Although I've spent most of my life in Northern California, I've had very little opportunity to explore Big Sur. It's a shame considering how close I live to it. I think my desire has been hampered by the crowds and difficulty of access. However, when I found myself in need of a quick weekend getaway, I was lucky enough to secure a campsite at Big Sur State Park. With this in mind, I set off to hike some of the lesser-explored trails in the area. My first hiking adventure took me to Doud Peak in Garrapata State Park.
Doud Peak Overview and Directions
Doud Peak is located just south of Point Lobos State Reserve which receives hundreds of thousands of visitors per year. Garrapata State Park probably receives much less though it is still a popular park. Most visit for the outstanding views of the ocean and the short hikes around Whale Peak. Soberanes Canyon Trail is also quite popular and serves as the start of Doud Peak. Parking for the park is just off Highway 1 and is free. It's a bit harrowing to park there though given the traffic and summer tourist season. Park with caution.
The historic winter of 2023 has changed the landscape and hiking access of Big Sur considerably. The Rocky Ridge trail from Highway 1 was closed when I visited. Hence the only route up is via Sobreranes Canyon to the inland part of Rocky Ridge Trail. Obviously check with the park rangers and website for any updates before going.
Here's a map of the route I took:
Doud Peak is 1,977' in altitude. Though picturesque, it doesn't show up on any major peakbagging lists. My hike took about 2.5 hours and was 6.75 miles in length. Total elevation gain was about 1,950'. Route finding was a little challenging in some sections but not terrible.
Doud Peak Trip Report
I arrived in Big Sur during the late afternoon, prompting me to adopt a combination of power-walking and jogging to make up for lost time. I began my hike at the main entrance, following the Soberanes Canyon Trail. The trail was incredibly scenic, adorned with blooming lupins everywhere. However, it was also quite congested. Ill-prepared and large groups of hikers hindered the overall experience. Many of them were unprepared for the muddy conditions and the challenging creek crossings. Luckily, my waterproof trail runners and hiking poles proved invaluable. Some of the creek crossings posed quite a challenge. Typically, most people only hike the initial mile to mile and a half of the Soberanes Canyon Trail before turning back due to the conditions.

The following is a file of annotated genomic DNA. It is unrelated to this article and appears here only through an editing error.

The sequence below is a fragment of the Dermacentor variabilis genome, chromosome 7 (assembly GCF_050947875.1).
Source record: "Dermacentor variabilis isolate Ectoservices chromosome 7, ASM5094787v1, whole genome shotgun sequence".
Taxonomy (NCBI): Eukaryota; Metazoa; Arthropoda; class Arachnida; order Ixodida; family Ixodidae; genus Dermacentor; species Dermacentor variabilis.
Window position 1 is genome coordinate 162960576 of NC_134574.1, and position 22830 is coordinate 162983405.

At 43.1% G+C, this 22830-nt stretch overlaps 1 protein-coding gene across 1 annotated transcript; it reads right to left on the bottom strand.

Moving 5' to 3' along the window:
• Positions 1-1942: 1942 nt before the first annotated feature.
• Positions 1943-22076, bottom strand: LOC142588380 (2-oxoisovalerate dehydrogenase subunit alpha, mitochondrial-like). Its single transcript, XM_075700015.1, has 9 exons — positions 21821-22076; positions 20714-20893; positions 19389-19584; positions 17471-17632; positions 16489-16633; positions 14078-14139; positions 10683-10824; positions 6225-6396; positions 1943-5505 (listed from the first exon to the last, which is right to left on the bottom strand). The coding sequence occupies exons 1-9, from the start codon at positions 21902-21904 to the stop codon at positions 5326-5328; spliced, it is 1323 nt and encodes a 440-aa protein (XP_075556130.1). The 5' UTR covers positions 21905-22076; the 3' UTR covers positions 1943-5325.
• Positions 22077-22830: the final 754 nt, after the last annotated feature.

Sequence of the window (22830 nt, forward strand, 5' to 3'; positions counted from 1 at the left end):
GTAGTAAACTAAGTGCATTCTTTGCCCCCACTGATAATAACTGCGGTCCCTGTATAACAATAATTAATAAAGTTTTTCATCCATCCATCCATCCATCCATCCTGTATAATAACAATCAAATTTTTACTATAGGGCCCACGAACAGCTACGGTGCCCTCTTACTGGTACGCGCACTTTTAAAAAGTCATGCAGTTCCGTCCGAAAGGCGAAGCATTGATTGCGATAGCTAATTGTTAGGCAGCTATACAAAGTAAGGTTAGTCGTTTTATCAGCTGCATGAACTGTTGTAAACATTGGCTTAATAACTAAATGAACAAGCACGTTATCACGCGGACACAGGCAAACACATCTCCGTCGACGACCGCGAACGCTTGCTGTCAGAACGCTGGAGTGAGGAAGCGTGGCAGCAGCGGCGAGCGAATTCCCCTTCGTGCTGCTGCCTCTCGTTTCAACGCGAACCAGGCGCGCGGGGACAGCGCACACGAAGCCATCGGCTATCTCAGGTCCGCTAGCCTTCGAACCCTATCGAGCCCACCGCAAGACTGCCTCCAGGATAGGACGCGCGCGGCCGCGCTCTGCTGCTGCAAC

As I ventured about a mile further up the creek, the trail led me deep into the redwood forests alongside the water. This stretch, spanning 0.7 miles, offered pleasant shade and significantly fewer crowds. However, persistent washouts and treacherous creek crossings occasionally made me hesitate, causing my pace to slow.
Roughly 1.7 miles from the entrance, the trail doglegs to the north. From here it was a grueling climb out of the canyon and up the flanks of Doud Peak. The trail was steep, lose and had no switchbacks. In wet conditions, it might have been impassible. However, there were no other hikers at this point, only solitude. Views of the Pacific opened up as I gained altitude. The trail gains 1,000' in just under a mile.
After a 2.6-mile trek from the trailhead, I reached a point where the trail intersected with several unmarked paths that crossed the ridgeline. Keeping to the right, I followed the unmarked "Peak Trail" towards the summit. Despite feeling a bit winded from the previous climb, the final 0.8 miles to the summit were relatively less steep. However, the gusty winds added an additional challenge, making the last stretch a little more challenging.
The summit itself appeared as a modest, grassy bump, unremarkable in its appearance. There was no marker or summit register to indicate its significance. However, as I reached the top, the panoramic views unfolded in all directions. To the south, the distinctive and conical Pico Blanco stood tall, resembling a coastal version of Mount Shasta from a distance. Monterey Bay and the Gabilan Range were visible to the north and to the east. I had the view to myself.
The mile-long descent from the ridgeline to the canyon proved to be just as challenging as the ascent, with the slippery terrain demanding careful footing. However, the setting sun added a touch of beauty to the journey back. I reached the car with ample daylight to spare and continued on my way to Big Sur for the night.